By the 19th century the church was long abandoned and in disrepair. In the late 1940s the apse was moved and reconstructed in The Cloisters, a transfer than involved the shipping of almost 300 blocks of stone from Spain to New York. The acquisition followed three decades of complex negotiation and diplomacy between the Spanish church and both countries art historical hierarchies and governments. It was eventually exchanged in a deal that involved the transfer of six frescoes from San Baudelio de Berlanga to the Prado, on an equally long term loan.[13]

Langon Chapel

The Lagon Chapel is entered from the Romanesque hall via a massive Gothic oak doorway with elaborate architectural framing. It was sourced from Moutiers-Saint-Jean in Burgundy, France. Carvings on the elaborate white oolitic limestone doorway depict the Coronation of the Virgin, and contains foliated capitals, statuettes on the outer piers, two kings positioned in the embrasures, and various kneeling angels. Carvings of angels hover in the archivolts above the kings.[14] [15]

The chapel is from the Cathédrale Notre-Dame-du-Bourg de Digne in Lagon, and dates from c. 1126.[16] The Pontault Chapter house consists of a single aisle nave, projecting transepts[17] is taken from a small parish Benedictine church of c. 1115 from Notre Dame de Pontault,[18] then in neglect and disrepair - when acquired its upper level was a storage place for tobacco. About three quarters of its original stonework was relocated to New York.[17]

The heads on the right hand capital were for a time assumed to represent Henry II of England.[19] Seven capitals survive from the original church, with carvings of human heads or figures, some now conformed as identifiable as historical persons, including of Eleanor of Aquitaine.[17]

Gothic Chapel

Tomb effigies in the Gothic chapel
View of the Gothic Chapel, showing tomb effigies

The Gothic chapel faces northeast and consists of two stories overlooked by stained glass windows. It is entered at ground level via a heavy abbey door at its east wall. The hall begins with a pointed Gothic arch, leading to high bayed ceilings, ribbed vaults, with buttress on the thick walled exterior.[20] The apse contains a large limestone sculpture of Saint Margaret dated to c. 1330 and from Lleida, Spain. The glass windows are of the 14th century with a depiction of Saint Martin and complex medallion patterns, the three center windows are from the church of Saint Leonhard, in southern Austria, from c. 1340.[20] The glass on the east wall comes from the abbey of Evron, Normandy, and dates from around 1325.[21]

The Gothic chapel contains four tombs, each a supreme example of sepulchral art,[22] and all from the Urgel family of Catalonia. They were built for counts, their wives and children, each with a commemorative tombstone sculptural effigy.[21] The family is associated with the church of Santa Maria at Castello de Farfanya, which was redesigned in the Gothic style by Ermengol X, who was dead by 1314.[22] The tombs are thought to contain Ermengol VI (d. 1184), who commissioned some of them. The female effigy was sourced in Normandy, dates to the mid 13th c, and is perhaps of Margaret of Gloucester.[23] Although resting on a modern base,[24] she is dressed in the height of contemporary aristocratic fashion, including a cotte, jewel studded belt and mantle, and an elaborate ring necklace brooch.[25]

Three of the tombs are from the Bellpuig de las Avellanes monastery, in northern Spain. The effigy of a young boy is from the church of Santa Maria at Casttello de Farfanya.[22]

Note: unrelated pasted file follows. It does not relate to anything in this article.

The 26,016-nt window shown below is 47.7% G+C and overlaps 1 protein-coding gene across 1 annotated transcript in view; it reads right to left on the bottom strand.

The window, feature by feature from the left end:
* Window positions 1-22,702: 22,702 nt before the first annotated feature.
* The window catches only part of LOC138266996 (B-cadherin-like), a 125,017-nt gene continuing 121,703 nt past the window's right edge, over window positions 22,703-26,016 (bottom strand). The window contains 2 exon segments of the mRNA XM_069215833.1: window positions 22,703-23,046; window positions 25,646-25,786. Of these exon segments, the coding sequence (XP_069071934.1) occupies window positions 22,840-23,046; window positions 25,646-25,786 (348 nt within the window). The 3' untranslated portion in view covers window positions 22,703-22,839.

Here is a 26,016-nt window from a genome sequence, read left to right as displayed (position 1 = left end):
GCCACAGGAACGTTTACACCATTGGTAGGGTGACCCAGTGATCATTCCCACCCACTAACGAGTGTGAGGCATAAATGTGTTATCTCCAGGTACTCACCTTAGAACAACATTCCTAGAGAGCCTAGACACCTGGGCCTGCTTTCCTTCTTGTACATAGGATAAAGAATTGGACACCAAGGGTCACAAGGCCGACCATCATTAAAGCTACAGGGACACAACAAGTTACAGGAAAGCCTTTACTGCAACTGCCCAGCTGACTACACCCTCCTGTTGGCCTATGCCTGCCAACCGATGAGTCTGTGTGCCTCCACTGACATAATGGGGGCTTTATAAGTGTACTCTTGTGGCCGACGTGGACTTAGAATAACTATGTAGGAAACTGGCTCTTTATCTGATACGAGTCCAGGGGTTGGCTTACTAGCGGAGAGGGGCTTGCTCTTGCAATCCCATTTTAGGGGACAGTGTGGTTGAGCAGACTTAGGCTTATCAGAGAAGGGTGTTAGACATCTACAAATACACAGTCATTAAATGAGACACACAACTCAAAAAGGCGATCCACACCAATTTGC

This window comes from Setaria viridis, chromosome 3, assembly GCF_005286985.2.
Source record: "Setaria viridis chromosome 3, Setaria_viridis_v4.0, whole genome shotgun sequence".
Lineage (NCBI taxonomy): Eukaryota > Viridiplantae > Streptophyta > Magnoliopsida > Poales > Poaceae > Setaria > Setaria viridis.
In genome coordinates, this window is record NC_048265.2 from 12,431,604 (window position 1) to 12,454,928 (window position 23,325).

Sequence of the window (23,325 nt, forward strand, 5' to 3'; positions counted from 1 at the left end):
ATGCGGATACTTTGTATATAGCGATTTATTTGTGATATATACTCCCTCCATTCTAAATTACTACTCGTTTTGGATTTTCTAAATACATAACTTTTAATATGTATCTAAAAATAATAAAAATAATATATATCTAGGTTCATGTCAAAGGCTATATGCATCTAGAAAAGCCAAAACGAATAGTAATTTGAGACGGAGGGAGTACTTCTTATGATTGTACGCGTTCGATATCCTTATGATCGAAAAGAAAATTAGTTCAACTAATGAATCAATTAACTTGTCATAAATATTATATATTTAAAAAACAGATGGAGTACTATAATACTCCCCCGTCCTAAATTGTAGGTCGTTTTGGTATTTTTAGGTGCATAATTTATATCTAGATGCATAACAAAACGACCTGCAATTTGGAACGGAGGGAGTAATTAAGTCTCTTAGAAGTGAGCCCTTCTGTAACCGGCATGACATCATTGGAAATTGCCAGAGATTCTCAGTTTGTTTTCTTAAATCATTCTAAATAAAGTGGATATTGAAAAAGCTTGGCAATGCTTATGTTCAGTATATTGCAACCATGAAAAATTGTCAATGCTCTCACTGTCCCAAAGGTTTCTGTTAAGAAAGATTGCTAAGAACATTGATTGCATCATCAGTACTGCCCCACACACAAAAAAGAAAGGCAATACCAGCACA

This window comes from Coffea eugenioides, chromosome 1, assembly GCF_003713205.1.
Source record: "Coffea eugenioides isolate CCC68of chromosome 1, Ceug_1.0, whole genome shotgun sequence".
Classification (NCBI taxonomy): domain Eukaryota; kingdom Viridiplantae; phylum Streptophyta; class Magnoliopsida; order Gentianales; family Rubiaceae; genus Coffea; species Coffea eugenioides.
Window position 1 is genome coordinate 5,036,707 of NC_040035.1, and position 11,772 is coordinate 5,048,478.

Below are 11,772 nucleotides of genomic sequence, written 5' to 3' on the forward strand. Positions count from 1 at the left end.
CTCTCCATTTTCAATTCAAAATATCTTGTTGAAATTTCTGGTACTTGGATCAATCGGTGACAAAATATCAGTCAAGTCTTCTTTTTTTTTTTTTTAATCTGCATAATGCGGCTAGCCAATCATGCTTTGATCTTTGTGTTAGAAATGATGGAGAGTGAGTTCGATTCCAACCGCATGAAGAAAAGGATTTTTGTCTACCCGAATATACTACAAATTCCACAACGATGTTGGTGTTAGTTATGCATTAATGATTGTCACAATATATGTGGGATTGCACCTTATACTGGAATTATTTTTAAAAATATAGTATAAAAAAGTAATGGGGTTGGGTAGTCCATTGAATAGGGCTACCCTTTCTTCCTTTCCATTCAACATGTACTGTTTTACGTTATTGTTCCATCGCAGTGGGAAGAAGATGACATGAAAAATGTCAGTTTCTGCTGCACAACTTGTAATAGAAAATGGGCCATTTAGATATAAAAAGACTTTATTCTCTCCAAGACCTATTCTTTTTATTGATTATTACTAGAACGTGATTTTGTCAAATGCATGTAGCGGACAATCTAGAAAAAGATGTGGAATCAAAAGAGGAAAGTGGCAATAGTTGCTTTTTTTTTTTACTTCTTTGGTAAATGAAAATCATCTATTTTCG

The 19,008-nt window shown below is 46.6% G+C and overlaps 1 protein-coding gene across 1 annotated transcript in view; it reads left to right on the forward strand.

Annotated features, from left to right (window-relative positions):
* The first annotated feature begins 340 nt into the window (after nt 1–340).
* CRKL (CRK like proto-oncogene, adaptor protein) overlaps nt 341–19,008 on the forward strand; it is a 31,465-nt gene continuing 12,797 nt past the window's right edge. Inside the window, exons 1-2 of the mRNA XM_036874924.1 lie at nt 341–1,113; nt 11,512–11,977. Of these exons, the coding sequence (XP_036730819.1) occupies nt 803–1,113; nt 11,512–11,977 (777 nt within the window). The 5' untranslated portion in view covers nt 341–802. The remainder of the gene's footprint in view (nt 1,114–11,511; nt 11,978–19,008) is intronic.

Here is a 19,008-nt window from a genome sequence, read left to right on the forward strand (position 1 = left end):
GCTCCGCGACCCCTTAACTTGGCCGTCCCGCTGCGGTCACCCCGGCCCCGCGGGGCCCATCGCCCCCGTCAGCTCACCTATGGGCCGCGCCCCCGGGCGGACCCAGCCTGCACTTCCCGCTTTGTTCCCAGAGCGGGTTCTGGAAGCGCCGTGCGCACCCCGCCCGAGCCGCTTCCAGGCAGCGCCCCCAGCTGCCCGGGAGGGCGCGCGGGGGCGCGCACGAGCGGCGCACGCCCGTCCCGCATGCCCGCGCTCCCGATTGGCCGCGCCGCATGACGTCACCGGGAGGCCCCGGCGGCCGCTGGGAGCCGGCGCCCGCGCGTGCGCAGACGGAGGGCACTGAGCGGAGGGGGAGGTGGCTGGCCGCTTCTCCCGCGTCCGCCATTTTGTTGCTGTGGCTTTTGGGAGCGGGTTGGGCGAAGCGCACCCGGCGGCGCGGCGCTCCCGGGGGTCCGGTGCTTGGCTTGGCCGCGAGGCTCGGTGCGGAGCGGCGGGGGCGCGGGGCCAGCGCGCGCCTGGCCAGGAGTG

Romanesque hall

The Romanesque hall is noted for its three great church doorways. The monumental arched Burgundian entrance is from Moutier-Saint-Jean de Réôme, France, and dated to c. 1150.[26] Two animals are carved into the keystones, both on their hind legs as if about to attack each other. The capitals are lined with carvings of both real and imagined animals and birds, as well as leaves and other fauna.[27] The two other, earlier doorways are from Reugny, Indre-et-Loire and Poitou in central France.[4] The hall contains four large early 13th-century stone sculptures representing the Adoration of the Magi, and frescoes of a lion and a wyvern, each from the Monastery of San Pedro de Arlanza, in north central Spain.[26] On the left of the room are portraits of kings and angles, also from the monastery at Moutier-Saint-Jean.[27]

The hall contains the remnants of a church at the small Augustinian church at Reugny, consisting of three pairs of columns over a door with molded archivolts.[28] Surviving records indicate that an upper "new cloisters" were installed at Saint-Guilhem-le-Désert before 1206. The site at Reugny was badly damage during both the French Wars of Religion and French Revolution, and most of it had already been sold on by 1850 by Piere-Yon Verniere, whose heir sold it on to Barnard in 1906.[29]


Shaped tree in the Cloisters' gardens

The museum contains architecture elements and settings relocated from four French medieval abbeys: the Cuxa, Bonnefort, Trie and Saint-Guilhem cloisters. Between 1934 and 1939 they were transported, reconstructed and integrated with new buildings, in projects overseen by the architect Charles Collens.


Pink marble capitals, Cuxa Cloisters

The Cuxa Cloisters are located on the south side of the building and structurally and thematically are the museum's centerpiece.[30] They are from the Benedictine monastery of Saint-Michel-de-Cuxa, Mount Canigou in the northeast French Pyrenees, founded in 878.[31] The monastery was abandoned in 1791. Around half of the building was relocated to New York, after it was purchased by Barnard in 1906 and 1907.[31][32] Until then it had been in disrepair; its roof had collapsed in 1835, followed by its bell tower in 1839.[33] They were then acquired by John D. Rockefeller Jr in 1925, and their installation was one of the first major undertakings by the Metropolitan after it had acquired and absorbed his Barnard's collection. After intensive work over fall and winter 1925–26, the Cuxa cloister was finally opened to the public on April 1, 1926.[34][35]